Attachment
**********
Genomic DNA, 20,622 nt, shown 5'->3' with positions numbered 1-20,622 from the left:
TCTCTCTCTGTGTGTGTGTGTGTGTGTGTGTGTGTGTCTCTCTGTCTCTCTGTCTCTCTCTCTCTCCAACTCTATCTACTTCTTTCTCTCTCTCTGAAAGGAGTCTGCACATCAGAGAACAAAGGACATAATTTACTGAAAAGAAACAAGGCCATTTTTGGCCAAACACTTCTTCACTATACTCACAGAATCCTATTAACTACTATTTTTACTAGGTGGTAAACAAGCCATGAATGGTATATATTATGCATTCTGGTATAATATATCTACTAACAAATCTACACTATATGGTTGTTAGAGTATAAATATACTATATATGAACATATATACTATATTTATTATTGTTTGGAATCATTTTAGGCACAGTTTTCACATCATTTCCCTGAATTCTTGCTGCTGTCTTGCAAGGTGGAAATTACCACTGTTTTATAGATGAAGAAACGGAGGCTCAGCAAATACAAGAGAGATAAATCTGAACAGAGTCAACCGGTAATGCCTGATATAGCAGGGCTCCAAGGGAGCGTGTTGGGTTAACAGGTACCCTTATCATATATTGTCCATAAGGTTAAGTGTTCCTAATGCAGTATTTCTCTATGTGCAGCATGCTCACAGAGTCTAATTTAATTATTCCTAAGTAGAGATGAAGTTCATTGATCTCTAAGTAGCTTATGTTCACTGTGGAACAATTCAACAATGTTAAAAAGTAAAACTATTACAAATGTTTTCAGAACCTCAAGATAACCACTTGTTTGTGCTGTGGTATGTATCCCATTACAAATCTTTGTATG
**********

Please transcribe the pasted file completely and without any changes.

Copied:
Genomic DNA, 20,622 nt, shown 5'->3' with positions numbered 1-20,622 from the left:
TCTCTCTCTGTGTGTGTGTGTGTGTGTGTGTGTGTGTCTCTCTGTCTCTCTGTCTCTCTCTCTCTCCAACTCTATCTACTTCTTTCTCTCTCTCTGAAAGGAGTCTGCACATCAGAGAACAAAGGACATAATTTACTGAAAAGAAACAAGGCCATTTTTGGCCAAACACTTCTTCACTATACTCACAGAATCCTATTAACTACTATTTTTACTAGGTGGTAAACAAGCCATGAATGGTATATATTATGCATTCTGGTATAATATATCTACTAACAAATCTACACTATATGGTTGTTAGAGTATAAATATACTATATATGAACATATATACTATATTTATTATTGTTTGGAATCATTTTAGGCACAGTTTTCACATCATTTCCCTGAATTCTTGCTGCTGTCTTGCAAGGTGGAAATTACCACTGTTTTATAGATGAAGAAACGGAGGCTCAGCAAATACAAGAGAGATAAATCTGAACAGAGTCAACCGGTAATGCCTGATATAGCAGGGCTCCAAGGGAGCGTGTTGGGTTAACAGGTACCCTTATCATATATTGTCCATAAGGTTAAGTGTTCCTAATGCAGTATTTCTCTATGTGCAGCATGCTCACAGAGTCTAATTTAATTATTCCTAAGTAGAGATGAAGTTCATTGATCTCTAAGTAGCTTATGTTCACTGTGGAACAATTCAACAATGTTAAAAAGTAAAACTATTACAAATGTTTTCAGAACCTCAAGATAACCACTTGTTTGTGCTGTGGTATGTATCCCATTACAAATCTTTGTATG